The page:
*refuting schismatic views in this area; updated on occasion when new points come up; note will be posted in E-Exchanges when it’s updated*
This article is for those who are concerned about this particular issue. We have provided the strictly theological arguments and the backing for our position on this matter in our other files. However, this article examines the issue from a different angle. It provides a common sense approach to the issue, and sheds more light on the question by focusing on things which many people are forgetting.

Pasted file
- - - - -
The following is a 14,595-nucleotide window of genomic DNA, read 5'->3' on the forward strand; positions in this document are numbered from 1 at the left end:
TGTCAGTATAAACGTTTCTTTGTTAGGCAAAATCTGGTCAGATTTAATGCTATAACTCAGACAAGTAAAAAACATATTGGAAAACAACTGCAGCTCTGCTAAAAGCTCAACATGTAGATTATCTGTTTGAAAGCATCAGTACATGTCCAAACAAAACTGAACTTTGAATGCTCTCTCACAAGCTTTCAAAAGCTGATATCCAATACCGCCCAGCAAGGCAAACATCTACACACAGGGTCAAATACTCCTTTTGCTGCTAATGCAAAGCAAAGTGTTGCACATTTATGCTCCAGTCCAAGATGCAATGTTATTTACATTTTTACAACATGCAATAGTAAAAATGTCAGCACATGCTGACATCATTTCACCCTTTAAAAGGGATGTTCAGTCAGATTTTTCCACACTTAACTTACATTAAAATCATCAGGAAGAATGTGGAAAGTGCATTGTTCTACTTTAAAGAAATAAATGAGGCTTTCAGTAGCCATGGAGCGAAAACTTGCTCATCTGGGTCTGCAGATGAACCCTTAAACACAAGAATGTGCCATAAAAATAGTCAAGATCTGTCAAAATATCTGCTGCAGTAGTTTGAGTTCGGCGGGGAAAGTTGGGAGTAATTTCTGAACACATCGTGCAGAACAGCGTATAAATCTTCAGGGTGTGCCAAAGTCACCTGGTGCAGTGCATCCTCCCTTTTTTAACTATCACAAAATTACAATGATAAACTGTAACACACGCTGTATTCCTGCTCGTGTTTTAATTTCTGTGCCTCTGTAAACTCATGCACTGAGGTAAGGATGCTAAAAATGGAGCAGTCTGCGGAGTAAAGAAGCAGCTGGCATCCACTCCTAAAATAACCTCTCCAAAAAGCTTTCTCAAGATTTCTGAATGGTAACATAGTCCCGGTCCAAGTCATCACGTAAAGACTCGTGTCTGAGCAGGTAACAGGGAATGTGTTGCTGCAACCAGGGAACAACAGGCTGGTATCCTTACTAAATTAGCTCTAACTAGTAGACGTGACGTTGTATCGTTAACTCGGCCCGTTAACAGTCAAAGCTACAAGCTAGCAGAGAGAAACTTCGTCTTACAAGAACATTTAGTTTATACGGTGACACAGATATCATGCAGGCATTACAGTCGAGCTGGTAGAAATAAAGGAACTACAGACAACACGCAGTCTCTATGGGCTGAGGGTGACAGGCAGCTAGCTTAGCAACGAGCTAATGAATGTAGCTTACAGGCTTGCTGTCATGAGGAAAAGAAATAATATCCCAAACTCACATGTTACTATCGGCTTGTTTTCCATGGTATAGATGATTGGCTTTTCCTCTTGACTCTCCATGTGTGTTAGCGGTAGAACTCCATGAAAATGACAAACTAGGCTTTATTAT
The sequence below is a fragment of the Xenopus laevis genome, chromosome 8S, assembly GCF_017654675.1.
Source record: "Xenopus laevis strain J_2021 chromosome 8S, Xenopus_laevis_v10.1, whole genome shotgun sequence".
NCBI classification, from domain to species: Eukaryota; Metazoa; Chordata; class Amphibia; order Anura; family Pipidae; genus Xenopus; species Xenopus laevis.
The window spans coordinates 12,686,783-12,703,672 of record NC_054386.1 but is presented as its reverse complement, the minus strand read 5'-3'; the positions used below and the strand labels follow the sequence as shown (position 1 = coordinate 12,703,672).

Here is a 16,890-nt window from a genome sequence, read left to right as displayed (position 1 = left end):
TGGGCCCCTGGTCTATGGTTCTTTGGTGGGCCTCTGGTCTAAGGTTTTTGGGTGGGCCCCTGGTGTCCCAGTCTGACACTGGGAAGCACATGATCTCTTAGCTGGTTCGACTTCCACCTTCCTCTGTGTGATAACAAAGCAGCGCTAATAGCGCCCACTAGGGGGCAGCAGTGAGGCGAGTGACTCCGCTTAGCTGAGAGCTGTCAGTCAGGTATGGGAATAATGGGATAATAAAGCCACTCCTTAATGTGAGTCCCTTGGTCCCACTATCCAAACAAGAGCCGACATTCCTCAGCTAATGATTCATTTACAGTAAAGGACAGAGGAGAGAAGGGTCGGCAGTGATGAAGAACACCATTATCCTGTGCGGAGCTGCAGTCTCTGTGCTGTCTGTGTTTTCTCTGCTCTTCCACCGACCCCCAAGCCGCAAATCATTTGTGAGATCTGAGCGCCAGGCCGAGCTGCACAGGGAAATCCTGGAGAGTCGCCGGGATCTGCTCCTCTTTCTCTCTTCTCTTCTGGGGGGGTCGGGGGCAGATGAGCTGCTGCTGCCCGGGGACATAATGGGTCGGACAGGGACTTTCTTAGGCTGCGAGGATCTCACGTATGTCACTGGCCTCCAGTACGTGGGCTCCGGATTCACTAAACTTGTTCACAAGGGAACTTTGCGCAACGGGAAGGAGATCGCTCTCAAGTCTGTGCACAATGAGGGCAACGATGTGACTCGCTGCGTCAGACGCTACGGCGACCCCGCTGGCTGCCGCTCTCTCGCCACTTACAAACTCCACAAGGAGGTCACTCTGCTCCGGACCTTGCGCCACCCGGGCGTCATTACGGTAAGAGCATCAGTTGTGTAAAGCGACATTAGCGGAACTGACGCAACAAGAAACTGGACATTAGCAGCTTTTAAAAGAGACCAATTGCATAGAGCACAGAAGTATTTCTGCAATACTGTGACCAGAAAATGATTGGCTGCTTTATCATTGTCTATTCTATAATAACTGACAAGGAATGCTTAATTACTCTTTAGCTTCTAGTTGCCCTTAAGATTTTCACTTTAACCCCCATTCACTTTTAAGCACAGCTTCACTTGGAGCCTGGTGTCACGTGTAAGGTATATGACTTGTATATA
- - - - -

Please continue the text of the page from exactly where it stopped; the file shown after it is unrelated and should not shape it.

“Sacraments from Undeclared Heretics” Debate – Article and Audio [new article and debate]